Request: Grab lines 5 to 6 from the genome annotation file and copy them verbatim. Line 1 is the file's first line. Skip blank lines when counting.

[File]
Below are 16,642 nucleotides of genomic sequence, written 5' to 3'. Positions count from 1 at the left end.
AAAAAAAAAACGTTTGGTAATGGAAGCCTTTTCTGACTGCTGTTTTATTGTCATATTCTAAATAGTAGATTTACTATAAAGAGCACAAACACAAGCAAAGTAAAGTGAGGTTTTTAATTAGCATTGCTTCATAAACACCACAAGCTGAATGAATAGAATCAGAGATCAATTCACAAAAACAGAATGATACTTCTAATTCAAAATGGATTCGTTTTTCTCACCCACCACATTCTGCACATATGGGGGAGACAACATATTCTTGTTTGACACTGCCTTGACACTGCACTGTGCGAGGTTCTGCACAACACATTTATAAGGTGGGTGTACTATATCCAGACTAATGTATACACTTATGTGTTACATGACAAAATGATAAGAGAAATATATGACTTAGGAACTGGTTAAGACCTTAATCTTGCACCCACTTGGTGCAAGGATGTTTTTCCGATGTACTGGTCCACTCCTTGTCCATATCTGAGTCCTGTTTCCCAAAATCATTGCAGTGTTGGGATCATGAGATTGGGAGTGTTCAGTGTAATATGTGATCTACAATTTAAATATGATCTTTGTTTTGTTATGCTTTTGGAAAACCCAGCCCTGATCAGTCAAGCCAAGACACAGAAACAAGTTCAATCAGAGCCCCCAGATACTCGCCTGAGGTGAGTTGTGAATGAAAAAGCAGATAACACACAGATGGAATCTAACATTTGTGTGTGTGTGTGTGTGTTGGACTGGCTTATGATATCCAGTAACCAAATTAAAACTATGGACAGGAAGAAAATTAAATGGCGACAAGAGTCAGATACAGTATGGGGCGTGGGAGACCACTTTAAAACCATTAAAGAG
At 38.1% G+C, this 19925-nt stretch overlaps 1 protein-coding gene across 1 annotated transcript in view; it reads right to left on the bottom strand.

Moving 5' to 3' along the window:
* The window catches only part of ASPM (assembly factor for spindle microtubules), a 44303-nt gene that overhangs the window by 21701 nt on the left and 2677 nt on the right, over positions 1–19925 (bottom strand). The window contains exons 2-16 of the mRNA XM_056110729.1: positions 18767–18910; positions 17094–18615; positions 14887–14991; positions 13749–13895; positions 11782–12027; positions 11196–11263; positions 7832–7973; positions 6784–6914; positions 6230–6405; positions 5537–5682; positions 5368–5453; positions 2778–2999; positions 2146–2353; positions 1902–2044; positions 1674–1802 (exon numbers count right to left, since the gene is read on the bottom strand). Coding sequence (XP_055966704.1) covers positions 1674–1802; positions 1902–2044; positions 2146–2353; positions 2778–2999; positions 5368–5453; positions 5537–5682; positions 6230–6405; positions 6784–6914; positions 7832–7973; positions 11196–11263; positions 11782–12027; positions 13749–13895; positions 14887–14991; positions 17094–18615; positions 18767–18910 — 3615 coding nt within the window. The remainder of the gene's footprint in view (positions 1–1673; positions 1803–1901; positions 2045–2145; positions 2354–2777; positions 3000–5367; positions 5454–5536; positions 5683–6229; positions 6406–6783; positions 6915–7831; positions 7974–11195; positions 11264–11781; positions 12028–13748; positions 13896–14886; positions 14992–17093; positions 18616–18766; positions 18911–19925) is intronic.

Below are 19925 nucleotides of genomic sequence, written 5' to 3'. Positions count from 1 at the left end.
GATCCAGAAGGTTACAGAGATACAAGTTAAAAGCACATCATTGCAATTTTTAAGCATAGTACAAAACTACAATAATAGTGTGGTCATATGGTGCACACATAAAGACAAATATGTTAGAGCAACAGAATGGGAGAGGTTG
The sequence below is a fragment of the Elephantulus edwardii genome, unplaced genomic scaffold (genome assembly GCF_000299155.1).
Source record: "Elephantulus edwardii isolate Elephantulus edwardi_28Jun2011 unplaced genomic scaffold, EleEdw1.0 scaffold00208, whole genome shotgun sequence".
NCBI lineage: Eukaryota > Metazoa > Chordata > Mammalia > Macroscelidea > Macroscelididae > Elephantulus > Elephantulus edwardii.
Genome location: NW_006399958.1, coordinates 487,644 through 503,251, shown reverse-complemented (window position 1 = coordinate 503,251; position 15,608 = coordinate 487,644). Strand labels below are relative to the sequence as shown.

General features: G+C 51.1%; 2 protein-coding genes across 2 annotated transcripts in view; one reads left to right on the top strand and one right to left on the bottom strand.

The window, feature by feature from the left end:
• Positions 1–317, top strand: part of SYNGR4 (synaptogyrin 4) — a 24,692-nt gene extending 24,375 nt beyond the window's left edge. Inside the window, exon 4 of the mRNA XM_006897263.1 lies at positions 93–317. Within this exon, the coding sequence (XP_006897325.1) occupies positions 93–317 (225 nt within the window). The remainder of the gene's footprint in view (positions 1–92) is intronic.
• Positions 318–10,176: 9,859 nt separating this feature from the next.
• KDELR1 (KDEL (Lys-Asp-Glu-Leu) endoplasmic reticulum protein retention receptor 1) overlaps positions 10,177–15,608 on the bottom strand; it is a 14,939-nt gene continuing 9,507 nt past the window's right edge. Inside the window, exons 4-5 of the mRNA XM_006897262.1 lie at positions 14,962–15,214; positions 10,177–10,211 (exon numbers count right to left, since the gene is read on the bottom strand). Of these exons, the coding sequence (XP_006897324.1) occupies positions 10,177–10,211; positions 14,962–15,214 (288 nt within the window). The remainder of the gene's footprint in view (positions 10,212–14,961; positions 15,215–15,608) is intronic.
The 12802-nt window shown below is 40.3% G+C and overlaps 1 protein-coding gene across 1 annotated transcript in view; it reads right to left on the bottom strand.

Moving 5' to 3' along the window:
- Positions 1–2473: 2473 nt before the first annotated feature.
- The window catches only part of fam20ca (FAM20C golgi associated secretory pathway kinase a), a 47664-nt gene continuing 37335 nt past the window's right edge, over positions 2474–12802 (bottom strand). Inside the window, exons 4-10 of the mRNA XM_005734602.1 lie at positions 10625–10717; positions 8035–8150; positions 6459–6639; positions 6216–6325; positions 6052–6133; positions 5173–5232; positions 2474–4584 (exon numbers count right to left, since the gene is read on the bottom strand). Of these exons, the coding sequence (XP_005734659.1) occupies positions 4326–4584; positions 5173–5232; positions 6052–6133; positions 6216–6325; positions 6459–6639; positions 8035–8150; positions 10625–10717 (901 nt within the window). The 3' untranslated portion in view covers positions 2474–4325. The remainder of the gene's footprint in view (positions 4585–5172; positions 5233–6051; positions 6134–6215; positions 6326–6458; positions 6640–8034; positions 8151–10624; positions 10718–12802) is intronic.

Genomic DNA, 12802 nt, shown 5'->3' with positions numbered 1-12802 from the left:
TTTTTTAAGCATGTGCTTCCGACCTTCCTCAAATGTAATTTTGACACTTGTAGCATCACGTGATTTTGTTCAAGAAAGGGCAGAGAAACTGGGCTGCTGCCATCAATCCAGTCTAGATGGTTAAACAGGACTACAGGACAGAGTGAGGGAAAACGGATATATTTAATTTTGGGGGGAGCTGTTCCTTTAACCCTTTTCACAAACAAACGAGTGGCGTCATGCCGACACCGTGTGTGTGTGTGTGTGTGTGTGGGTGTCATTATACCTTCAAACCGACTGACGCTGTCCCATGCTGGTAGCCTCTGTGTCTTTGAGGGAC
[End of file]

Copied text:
* The window catches only part of ASPM (assembly factor for spindle microtubules), a 44303-nt gene that overhangs the window by 21701 nt on the left and 2677 nt on the right, over positions 1–19925 (bottom strand). The window contains exons 2-16 of the mRNA XM_056110729.1: positions 18767–18910; positions 17094–18615; positions 14887–14991; positions 13749–13895; positions 11782–12027; positions 11196–11263; positions 7832–7973; positions 6784–6914; positions 6230–6405; positions 5537–5682; positions 5368–5453; positions 2778–2999; positions 2146–2353; positions 1902–2044; positions 1674–1802 (exon numbers count right to left, since the gene is read on the bottom strand). Coding sequence (XP_055966704.1) covers positions 1674–1802; positions 1902–2044; positions 2146–2353; positions 2778–2999; positions 5368–5453; positions 5537–5682; positions 6230–6405; positions 6784–6914; positions 7832–7973; positions 11196–11263; positions 11782–12027; positions 13749–13895; positions 14887–14991; positions 17094–18615; positions 18767–18910 — 3615 coding nt within the window. The remainder of the gene's footprint in view (positions 1–1673; positions 1803–1901; positions 2045–2145; positions 2354–2777; positions 3000–5367; positions 5454–5536; positions 5683–6229; positions 6406–6783; positions 6915–7831; positions 7974–11195; positions 11264–11781; positions 12028–13748; positions 13896–14886; positions 14992–17093; positions 18616–18766; positions 18911–19925) is intronic.

Below are 19925 nucleotides of genomic sequence, written 5' to 3'. Positions count from 1 at the left end.